Volume 12, No. 1, 2016

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  • Is Love Based On Reasons
    Dalia Drai 

    Pages: 5-26 | Abstract

    The aim of the paper is to understand what is involved in the claim that a mental state in general and love in particular, is based on reasons. Love, like many other mental states, can be evaluated in various ways: it can be considered appropriate, deserved, enriching, perverse, destructive etc. but this does not mean that love is based on reasons. In this paper I present and defend a test that a mental state has to satisfy if it is to count as based on reasons. This test will be used to construct a new argument in favour of Frankfurt’s position that love is not based on reasons.
  • Here Goes Nothing
    Barry Lee 

    Pages: 27-45 | Abstract

    Subtraction arguments (SAs) support the view that there might have been nothing. The best-developed SA to date, due to David Efird and Tom Stoneham, is claimed by its authors to entail that there are worlds in which there are space-time points but no concrete objects: Efird and Stoneham hold that space-time points are not concrete and that a world made up from them alone contains nothing concrete. In this paper it is argued that whole space-times are concrete and subtractable, so that a subtraction argument commits us to a bolder conclusion: namely, that there are worlds in which there is no space-time (and nothing else concrete). This result has far-reaching consequences: it supports the view that there might have been no time; and constrains accounts of possible worlds. In the course of developing this revised subtraction argument, I counter suggestions (made by Ross Cameron, amongst others) that SAs are question-begging.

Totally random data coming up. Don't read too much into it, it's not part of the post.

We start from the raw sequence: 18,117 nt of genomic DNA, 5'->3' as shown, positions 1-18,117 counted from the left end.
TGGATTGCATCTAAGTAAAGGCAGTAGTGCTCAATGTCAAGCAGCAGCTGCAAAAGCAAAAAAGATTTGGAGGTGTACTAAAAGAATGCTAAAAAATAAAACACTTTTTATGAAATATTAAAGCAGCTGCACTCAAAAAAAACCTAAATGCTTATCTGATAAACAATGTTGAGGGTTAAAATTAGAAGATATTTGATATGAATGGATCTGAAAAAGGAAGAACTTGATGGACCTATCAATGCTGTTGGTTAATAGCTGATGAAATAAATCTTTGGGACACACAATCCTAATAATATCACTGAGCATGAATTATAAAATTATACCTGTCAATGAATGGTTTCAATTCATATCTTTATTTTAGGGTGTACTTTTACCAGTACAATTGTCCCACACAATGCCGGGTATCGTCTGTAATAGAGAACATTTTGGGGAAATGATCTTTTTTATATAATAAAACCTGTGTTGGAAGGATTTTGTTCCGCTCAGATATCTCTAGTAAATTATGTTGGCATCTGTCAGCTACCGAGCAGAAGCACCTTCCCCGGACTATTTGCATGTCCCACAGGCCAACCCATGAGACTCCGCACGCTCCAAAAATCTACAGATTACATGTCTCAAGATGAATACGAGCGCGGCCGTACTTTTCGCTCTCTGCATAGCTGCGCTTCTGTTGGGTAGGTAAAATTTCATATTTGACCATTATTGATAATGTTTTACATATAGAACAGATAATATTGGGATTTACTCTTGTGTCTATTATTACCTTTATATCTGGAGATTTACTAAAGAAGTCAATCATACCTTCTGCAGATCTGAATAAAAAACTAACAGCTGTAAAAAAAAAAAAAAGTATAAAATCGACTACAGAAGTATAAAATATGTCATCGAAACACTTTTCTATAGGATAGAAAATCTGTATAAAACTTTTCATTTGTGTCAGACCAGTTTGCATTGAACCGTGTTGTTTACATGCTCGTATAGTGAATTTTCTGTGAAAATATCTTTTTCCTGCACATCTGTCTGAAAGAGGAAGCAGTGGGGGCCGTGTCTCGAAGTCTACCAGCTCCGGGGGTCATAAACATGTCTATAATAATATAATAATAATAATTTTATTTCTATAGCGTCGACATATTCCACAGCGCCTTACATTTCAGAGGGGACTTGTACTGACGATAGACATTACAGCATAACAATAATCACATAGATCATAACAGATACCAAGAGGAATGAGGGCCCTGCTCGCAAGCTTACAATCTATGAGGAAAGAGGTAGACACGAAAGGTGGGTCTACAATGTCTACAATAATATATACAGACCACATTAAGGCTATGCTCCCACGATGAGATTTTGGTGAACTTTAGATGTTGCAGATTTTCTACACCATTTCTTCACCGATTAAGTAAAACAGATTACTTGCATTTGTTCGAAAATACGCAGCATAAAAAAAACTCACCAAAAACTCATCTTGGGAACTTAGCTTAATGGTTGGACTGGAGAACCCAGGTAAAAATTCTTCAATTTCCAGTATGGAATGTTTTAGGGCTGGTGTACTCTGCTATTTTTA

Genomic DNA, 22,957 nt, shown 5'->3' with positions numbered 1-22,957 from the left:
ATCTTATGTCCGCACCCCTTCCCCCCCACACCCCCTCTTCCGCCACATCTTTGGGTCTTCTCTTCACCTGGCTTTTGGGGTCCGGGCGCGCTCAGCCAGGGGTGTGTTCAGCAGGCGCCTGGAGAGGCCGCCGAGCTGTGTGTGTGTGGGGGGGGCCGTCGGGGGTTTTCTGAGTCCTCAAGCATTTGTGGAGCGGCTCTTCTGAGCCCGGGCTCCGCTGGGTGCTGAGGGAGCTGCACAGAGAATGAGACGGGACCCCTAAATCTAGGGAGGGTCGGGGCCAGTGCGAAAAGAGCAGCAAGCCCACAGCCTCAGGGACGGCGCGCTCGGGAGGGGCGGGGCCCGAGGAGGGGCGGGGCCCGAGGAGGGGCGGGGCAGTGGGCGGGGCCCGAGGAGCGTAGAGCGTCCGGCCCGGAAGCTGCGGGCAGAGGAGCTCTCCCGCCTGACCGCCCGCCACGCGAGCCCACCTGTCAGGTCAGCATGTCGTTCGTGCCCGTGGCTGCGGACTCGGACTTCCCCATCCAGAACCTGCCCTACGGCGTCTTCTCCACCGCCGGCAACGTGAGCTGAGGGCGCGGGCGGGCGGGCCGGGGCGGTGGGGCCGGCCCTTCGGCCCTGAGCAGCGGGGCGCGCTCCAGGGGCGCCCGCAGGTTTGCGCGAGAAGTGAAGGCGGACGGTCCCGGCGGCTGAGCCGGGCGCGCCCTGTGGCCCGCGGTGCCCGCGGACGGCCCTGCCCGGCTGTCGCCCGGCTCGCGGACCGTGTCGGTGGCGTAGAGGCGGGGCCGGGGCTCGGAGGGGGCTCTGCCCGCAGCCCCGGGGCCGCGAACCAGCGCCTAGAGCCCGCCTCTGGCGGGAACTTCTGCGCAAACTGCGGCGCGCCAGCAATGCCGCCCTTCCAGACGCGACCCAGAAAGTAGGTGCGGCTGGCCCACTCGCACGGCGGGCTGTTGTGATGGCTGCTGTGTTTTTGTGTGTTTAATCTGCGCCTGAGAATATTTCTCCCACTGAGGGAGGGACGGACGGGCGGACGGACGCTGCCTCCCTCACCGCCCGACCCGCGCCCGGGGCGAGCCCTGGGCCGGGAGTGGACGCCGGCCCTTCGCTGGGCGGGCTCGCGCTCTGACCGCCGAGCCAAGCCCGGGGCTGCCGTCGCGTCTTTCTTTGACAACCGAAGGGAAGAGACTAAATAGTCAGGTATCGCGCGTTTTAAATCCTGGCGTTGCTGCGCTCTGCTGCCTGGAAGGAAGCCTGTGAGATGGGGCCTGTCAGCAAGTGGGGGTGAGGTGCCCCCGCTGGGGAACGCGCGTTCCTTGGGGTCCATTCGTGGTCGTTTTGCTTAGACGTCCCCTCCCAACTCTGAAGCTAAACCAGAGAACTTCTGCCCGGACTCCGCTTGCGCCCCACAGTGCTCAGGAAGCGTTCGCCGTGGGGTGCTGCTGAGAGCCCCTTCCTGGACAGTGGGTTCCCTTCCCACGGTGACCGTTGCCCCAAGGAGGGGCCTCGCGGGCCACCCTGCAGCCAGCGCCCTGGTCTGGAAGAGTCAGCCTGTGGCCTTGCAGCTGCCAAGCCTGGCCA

• Relative Modality and the Ability to do Otherwise
    Ralph Stefan Weir 

    Pages: 47-61 | Abstract

    It is widely held that for an action to be free it must be the case that the agent can do otherwise. Compatibilists and incompatibilists disagree over what this ability amounts to. Two recent articles offer novel perspectives on the debate by employing Angelika Kratzer’s semantics of ‘can’. Alex Grzankowski proposes that Kratzer’s semantics favour incompatibilism because they make valid a version of the Consequence Argument. Christian List argues that Kratzer’s semantics favour a novel form of compatibilism. I argue that List’s compatibilist application of Kratzer’s semantics faces problems not faced by Grzankowski’s incompatibilist employment of them. On the other hand I argue that Kratzer’s semantics make Grzankowski’s version of the Consequence Argument valid only at the cost of rendering it dialectically useless. Contrary to both views Kratzer’s semantics do not appear to add substantial weight to either side of the compatibilism/incompatibilism dispute.
  • One Second per Second Multiplied by One Second
    Claudio Mazzola 

    Pages: 63-75 | Abstract

    Detractors of temporal passage often argue that it is meaningless to say that time passes or flows, else time would have to pass at a rate of one second per second, which is in fact not a rate but a number, namely one. Several attempts have been recently made to avoid this conclusion, by retorting that one second per second is in fact not identical to one. This paper shows that this kind of reply is not satisfactory, because it demands a substantive revision of the algebraic behaviour of quantities.